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Exodus 15:1-2 New American Bible (Revised Edition) (NABRE)

Chapter 15

Then Moses and the Israelites sang this song to the Lord:[a]

I will sing to the Lord, for he is gloriously triumphant;
    horse and chariot he has cast into the sea.
My strength and my refuge is the Lord,
    and he has become my savior.
This is my God, I praise him;
    the God of my father, I extol him.

Footnotes:

  1. 15:1–21

    This poem, regarded by many scholars as one of the oldest compositions in the Bible, was once an independent work. It has been inserted at this important juncture in the large narrative of Exodus to celebrate God’s saving power, having miraculously delivered the people from their enemies, and ultimately leading them to the promised land.

    Although the victory it describes over the Egyptians at the sea bears a superficial resemblance in v. 8 to the preceding depiction of the water standing like a wall (14:22), the poem (as opposed to the following prose verse, v. 19) suggests a different version of the victory at sea than that found in chap. 14. There is no splitting of the sea in an act reminiscent of the Lord’s combat at creation with the sea monsters Rahab and Leviathan (Jb 9:13; 26:12; Ps 74:13–14; 89:11; Is 51:9–10); nor is there mention of an east wind driving the waters back so that the Israelites can cross. In this version it is by means of a storm at sea, caused by a ferocious blast from his nostrils, that the Lord achieves a decisive victory against Pharaoh and his army (vv. 1–12). The second half of the poem (vv. 13–18) describes God’s guidance into the promised land.

New American Bible (Revised Edition) (NABRE)

Scripture texts, prefaces, introductions, footnotes and cross references used in this work are taken from the New American Bible, revised edition © 2010, 1991, 1986, 1970 Confraternity of Christian Doctrine, Inc., Washington, DC All Rights Reserved. No part of this work may be reproduced or transmitted in any form or by any means, electronic or mechanical, including photocopying, recording, or by any information storage and retrieval system, without permission in writing from the copyright owner.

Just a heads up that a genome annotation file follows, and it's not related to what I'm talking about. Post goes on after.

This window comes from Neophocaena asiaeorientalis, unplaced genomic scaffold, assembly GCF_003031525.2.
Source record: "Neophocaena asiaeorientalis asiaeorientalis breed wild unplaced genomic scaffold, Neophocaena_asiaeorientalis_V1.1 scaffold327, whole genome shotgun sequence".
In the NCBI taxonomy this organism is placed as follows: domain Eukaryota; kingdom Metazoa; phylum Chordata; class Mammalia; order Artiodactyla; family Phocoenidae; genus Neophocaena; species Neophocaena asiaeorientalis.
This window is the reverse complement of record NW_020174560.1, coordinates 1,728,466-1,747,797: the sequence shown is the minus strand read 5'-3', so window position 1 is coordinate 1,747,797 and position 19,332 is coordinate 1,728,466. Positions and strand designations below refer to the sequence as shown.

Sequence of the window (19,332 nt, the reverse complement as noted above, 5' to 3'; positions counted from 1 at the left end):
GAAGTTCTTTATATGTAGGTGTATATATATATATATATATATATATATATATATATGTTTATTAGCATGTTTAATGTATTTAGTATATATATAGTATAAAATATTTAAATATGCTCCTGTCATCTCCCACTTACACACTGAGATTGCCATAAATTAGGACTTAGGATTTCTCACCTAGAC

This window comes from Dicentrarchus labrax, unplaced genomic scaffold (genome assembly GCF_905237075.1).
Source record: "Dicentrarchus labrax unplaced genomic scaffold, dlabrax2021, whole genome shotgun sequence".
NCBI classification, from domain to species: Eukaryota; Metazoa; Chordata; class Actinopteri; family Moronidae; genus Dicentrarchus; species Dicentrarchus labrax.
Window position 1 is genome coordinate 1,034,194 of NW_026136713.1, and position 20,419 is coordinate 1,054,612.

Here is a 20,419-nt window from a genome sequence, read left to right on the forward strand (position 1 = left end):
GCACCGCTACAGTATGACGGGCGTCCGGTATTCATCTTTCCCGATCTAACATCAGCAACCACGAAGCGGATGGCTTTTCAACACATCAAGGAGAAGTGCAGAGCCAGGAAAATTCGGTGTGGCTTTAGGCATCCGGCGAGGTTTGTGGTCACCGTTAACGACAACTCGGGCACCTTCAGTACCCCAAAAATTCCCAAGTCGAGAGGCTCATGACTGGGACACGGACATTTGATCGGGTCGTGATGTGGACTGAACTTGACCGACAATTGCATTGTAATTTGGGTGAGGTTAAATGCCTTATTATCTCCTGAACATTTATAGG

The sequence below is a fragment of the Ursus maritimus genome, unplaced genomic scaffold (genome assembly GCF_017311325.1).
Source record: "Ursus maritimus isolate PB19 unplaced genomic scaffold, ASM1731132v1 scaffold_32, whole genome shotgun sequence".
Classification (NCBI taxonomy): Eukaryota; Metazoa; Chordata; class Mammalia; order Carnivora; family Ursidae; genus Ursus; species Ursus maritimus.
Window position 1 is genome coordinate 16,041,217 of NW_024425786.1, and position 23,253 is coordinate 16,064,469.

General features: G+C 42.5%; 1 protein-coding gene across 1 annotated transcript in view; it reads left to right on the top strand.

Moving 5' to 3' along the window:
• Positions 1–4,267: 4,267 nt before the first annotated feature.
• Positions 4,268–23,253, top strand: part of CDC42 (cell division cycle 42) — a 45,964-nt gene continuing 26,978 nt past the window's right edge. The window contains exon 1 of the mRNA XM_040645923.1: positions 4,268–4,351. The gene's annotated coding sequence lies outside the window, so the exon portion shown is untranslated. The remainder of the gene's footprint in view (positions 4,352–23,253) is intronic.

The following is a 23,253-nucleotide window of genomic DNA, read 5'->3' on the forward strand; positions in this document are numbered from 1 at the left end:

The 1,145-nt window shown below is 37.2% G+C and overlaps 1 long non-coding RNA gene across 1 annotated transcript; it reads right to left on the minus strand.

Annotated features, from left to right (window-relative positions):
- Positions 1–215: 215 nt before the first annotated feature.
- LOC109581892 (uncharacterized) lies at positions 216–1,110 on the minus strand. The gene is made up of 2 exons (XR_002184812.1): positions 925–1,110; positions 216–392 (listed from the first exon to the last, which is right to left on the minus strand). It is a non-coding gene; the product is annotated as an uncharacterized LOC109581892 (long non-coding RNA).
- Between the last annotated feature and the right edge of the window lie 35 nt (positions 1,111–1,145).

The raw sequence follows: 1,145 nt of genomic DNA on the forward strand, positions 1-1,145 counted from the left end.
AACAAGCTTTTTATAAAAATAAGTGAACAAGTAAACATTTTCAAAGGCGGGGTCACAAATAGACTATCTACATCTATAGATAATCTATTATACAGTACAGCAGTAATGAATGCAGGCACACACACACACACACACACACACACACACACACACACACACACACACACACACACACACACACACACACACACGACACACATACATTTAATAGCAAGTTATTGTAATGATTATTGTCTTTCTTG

Exodus 15:3-4 New American Bible (Revised Edition) (NABRE)

The Lord is a warrior,
    Lord is his name!
Pharaoh’s chariots and army he hurled into the sea;
    the elite of his officers were drowned in the Red Sea.[a]

Footnotes:

  1. 15:4 Red Sea: the traditional translation of the Hebrew yam suph, which actually means “Sea of Reeds” or “reedy sea.” The location is uncertain, though in view of the route taken by the Israelites from Egypt to Sinai, it could not have been the Red Sea, which is too far south. It was probably a smaller body of water south of the Gulf of Suez. The term occurs also in Exodus at 10:19; 13:18; and 23:31.
New American Bible (Revised Edition) (NABRE)

Scripture texts, prefaces, introductions, footnotes and cross references used in this work are taken from the New American Bible, revised edition © 2010, 1991, 1986, 1970 Confraternity of Christian Doctrine, Inc., Washington, DC All Rights Reserved. No part of this work may be reproduced or transmitted in any form or by any means, electronic or mechanical, including photocopying, recording, or by any information storage and retrieval system, without permission in writing from the copyright owner.

Exodus 15:5-6 New American Bible (Revised Edition) (NABRE)

The flood waters covered them,
    they sank into the depths like a stone.
Your right hand, O Lord, magnificent in power,
    your right hand, O Lord, shattered the enemy.

New American Bible (Revised Edition) (NABRE)

Scripture texts, prefaces, introductions, footnotes and cross references used in this work are taken from the New American Bible, revised edition © 2010, 1991, 1986, 1970 Confraternity of Christian Doctrine, Inc., Washington, DC All Rights Reserved. No part of this work may be reproduced or transmitted in any form or by any means, electronic or mechanical, including photocopying, recording, or by any information storage and retrieval system, without permission in writing from the copyright owner.

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